The infusion of ethanol via the vein of Marshall (VOM), coupled with catheter ablation, leads to improved outcomes for patients with persistent atrial ablation, according to the findings of a study presented by Miguel Valderrabano (Baylor College of Medicine, Houston, USA) at the American College of Cardiology/World Congress of Cardiology’s virtual scientific sessions (ACC.20/WCC Virtual).
Findings from the Venus Trial—Vein Of Marshall ethanol infusion for persistent atrial fibrillation—were presented on day two of the virtual conference, which was originally scheduled to take place on 28–30 March in Chicago, USA.
Opening his presentation, Valderrabano noted that the treatment of persistent AF remains a challenge due to the limited success of catheter ablation, including low single–procedure success and a frequent need for repeat procedures. Procedural strategies beyond pulmonary vein isolation (PVI) have failed to consistently improve results, he said.
Valderrabano noted that the VOM contains innervation and AF triggers that can be ablated by retrograde ethanol infusion. Therefore, the study team hypothesised, VOM ethanol and de novo catheter ablation of persistent AF could improve the results of persistent AF ablation, as well as increasing the chances of maintaining normal rhythm.
The study was designed with a primary endpoint of freedom from AF or atrial tachycardia (AT) of greater than 30 seconds after a single procedure, without anti-arrhythmic drugs, after a three-month period. Secondary endpoints included success after more than one procedure, or with drug-treatment. Patients aged between 18 and 85 years of age, symptomatic of persistent AF, and refractory to at least one antiarrhythmic agent, were eligible for inclusion in the trial. Patients with previous ablation attempts, with a left atrial diameter or volume exceeding 65mm or 200mL, or an ejection fraction greater than 30%, were excluded.
The study team randomised 343 patients, from 11 healthcare centres, in a 1:1.15 ratio to receive either catheter ablation alone, or catheter ablation combined with VOM ethanol. They predict that in around 15% of the patients randomised to the VOM group, the vein would not be amenable to cannulation. These patients would continue undergoing the catheter ablation, and would remain in the study for analysis.
One hundred and eighty five patients were randomised to the VOM ethanol infusion plus catheter ablation group, and 158 to catheter ablation only. Patients had a mean age of 66 years. Outcomes were tracked at one, three, six, nine and 12 months, with continuous, one-month monitoring taking place at the six- and 12-month stages. Valderrabano said that ablation failures could be clinical if the patients presented with symptomatic AF or AT after three months, or by monitoring if more than 30 seconds of AF or AT were detected.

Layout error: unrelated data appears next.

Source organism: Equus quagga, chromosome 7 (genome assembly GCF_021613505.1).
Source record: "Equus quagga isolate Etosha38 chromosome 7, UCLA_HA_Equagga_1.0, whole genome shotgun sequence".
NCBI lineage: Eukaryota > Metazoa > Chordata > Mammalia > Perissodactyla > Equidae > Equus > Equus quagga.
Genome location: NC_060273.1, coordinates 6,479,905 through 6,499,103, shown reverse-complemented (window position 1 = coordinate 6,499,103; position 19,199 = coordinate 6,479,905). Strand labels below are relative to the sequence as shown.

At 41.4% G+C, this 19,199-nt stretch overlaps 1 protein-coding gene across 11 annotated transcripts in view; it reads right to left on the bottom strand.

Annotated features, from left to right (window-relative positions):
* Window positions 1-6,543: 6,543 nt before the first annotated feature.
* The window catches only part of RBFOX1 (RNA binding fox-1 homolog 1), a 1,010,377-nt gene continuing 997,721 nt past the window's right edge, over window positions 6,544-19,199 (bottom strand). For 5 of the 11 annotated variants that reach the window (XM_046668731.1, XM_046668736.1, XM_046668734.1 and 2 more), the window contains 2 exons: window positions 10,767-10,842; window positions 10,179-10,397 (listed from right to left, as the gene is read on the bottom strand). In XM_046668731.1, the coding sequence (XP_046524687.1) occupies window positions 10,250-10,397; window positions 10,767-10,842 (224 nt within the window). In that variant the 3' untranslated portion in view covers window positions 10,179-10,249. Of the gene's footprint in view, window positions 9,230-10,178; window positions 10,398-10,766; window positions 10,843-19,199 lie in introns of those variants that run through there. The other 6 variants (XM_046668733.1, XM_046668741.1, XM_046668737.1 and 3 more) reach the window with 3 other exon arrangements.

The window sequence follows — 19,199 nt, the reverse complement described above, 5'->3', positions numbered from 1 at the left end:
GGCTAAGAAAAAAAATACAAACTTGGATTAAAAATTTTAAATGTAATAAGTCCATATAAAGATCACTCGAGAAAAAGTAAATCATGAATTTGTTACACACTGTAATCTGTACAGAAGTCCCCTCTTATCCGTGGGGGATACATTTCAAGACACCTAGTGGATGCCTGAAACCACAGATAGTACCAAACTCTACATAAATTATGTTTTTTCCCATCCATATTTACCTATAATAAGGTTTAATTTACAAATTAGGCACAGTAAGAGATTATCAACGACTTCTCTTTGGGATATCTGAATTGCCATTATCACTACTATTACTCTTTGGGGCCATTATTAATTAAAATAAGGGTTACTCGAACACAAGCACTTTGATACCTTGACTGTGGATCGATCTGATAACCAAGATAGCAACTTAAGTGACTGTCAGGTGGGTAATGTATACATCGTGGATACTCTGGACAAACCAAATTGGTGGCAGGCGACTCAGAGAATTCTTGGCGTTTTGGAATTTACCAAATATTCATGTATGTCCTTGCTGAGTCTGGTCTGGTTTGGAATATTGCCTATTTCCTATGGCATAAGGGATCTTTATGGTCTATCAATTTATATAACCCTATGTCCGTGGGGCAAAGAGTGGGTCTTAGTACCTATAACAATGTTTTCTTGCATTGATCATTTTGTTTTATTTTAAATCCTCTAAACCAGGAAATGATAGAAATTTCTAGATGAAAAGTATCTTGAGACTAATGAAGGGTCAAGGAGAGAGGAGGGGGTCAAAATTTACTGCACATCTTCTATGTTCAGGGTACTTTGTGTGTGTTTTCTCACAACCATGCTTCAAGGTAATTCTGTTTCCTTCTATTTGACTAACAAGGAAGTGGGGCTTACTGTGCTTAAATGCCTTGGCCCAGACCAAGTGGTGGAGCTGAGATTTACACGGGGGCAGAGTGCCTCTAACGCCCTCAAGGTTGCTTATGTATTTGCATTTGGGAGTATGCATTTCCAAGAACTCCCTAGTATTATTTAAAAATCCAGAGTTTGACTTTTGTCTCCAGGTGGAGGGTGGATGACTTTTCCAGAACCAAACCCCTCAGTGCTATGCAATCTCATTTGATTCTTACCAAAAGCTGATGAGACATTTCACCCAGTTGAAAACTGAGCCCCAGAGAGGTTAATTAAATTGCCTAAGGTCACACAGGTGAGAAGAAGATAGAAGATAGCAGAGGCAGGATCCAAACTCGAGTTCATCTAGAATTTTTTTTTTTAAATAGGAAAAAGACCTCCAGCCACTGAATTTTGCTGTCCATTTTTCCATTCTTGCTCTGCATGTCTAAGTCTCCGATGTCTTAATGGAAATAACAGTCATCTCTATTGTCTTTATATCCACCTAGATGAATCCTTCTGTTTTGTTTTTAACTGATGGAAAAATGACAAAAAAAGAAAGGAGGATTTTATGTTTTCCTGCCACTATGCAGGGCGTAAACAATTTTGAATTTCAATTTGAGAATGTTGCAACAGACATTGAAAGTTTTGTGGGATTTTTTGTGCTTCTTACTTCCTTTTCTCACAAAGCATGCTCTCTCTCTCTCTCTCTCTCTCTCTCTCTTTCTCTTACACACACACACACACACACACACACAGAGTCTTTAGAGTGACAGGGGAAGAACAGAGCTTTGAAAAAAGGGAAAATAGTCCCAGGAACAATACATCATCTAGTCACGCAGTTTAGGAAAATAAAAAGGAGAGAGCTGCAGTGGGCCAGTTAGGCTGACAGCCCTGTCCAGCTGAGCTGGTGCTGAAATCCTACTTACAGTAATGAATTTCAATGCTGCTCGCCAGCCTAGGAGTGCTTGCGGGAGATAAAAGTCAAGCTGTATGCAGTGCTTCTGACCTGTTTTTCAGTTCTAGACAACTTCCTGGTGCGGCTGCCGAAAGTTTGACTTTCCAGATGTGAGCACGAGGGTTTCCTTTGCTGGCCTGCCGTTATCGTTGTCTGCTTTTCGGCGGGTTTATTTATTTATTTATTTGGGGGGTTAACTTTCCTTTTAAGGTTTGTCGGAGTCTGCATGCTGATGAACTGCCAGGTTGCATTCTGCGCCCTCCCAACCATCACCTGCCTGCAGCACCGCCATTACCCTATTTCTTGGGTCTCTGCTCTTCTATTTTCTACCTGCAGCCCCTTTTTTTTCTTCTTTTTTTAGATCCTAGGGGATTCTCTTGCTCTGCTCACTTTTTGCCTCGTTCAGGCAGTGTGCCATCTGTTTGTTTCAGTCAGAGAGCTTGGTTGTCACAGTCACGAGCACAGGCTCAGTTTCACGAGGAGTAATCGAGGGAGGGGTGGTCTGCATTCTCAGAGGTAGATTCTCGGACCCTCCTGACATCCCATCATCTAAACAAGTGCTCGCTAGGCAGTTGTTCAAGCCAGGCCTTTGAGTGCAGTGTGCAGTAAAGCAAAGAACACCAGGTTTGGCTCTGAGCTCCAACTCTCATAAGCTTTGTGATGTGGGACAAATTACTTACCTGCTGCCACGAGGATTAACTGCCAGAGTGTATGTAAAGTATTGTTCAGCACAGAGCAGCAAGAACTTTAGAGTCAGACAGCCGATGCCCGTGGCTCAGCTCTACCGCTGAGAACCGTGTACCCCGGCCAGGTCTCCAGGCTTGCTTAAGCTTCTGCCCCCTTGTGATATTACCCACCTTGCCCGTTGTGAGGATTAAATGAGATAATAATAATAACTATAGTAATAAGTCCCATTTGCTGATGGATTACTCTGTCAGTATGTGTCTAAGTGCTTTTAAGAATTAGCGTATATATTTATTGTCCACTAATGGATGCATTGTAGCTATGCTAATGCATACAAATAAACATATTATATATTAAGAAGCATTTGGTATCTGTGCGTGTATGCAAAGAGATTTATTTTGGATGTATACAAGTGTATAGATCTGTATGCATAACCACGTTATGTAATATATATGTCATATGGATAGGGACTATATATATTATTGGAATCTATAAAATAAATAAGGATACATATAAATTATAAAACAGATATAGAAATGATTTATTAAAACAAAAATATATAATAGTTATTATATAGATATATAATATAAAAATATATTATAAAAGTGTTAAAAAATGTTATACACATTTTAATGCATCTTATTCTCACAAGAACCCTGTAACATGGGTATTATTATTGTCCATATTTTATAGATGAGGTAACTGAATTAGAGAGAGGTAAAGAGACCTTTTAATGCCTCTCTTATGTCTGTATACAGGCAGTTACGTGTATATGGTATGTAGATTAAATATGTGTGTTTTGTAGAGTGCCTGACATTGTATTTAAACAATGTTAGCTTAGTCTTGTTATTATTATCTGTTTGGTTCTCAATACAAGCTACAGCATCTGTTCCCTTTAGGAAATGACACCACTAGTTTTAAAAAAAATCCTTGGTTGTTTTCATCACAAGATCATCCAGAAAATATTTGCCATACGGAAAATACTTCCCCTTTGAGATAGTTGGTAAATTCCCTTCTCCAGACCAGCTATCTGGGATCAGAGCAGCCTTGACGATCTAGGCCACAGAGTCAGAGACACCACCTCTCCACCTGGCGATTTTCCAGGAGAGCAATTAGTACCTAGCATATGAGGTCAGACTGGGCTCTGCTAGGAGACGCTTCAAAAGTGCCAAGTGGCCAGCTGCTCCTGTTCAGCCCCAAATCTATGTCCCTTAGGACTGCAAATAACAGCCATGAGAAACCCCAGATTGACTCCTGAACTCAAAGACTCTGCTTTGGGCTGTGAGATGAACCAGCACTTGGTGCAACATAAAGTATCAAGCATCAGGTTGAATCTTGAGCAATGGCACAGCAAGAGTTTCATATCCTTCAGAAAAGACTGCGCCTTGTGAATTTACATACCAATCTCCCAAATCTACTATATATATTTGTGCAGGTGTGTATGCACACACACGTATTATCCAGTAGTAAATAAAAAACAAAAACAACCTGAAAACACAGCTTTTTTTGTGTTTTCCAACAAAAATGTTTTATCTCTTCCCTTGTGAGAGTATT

Trial procedures, for patients randomised to the VOM group prior to catheter ablation, included coronary sinus venogram to identify the VOM and angioplasty balloon cannulation with up to four injections of 1cc of ethanol from distal VOM to proximal. Left atrial voltage maps were performed before and after the injection of ethanol to quantify the alcohol-induced scar. Catheter ablation included pulmonary vein isolation in all of the patients. All patients were required to undergo a final left atrial voltage map to quantify the extent of the total tissue ablated.
The VOM procedure was unsuccessful in 30 patients, who underwent catheter ablation, with 155 receiving both VOM ethanol infusion plus catheter ablation. Three patients died, while 10 had missing data, resulting in a final number of 142 included in the per treatment analysis. Valderrabano noted in his presentation that there was a greater presence of hypertension in the VOM group (77% vs. 66%) and a slight difference in atrial diameter between the two groups (44.8mm vs. 47mm). Longstanding persistent AF was present in 54% of VOM plus catheter ablation patients, compared to 52% of catheter ablation only patients.
Discussing the procedural parameters, Valderrabano pointed to differences between the two patient groups, noting that the total fluoroscopy time and procedure time were longer in the VOM group, as well as noting that more patients in the VOM group underwent ablation of the mitral isthmus compared to the catheter ablation group (85% vs. 72%). Bidirectional perimetral block was achieved more commonly in the VOM plus catheter ablation group (74% vs. 51.3%), Valderrabano said.
Ablation success—defined as freedom from AF or AT for more than 30 seconds after three months—Valderrabano said, was achieved in 38% of the patients randomised to the catheter ablation group, and 51.6% among those in the VOM plus catheter ablation group (p=0.015). AF/AT recurrence was seen in 51.9% of the catheter ablation group, compared to 40% of those undergoing VOM infusion plus catheter ablation.
In his concluding remarks, Valderrabano said: “In persistent atrial fibrillation, vein of Marshall ethanol added to catheter ablation reduces the recurrence of atrial fibrillation and tachycardia, reduces the atrial fibrillation and may reduce the need for repeat procedures.” He noted that the limitations of the study include that VOM ethanol infusion could only be completed in 83.8% of patients, and that the procedure may increase the risk of fluid overload.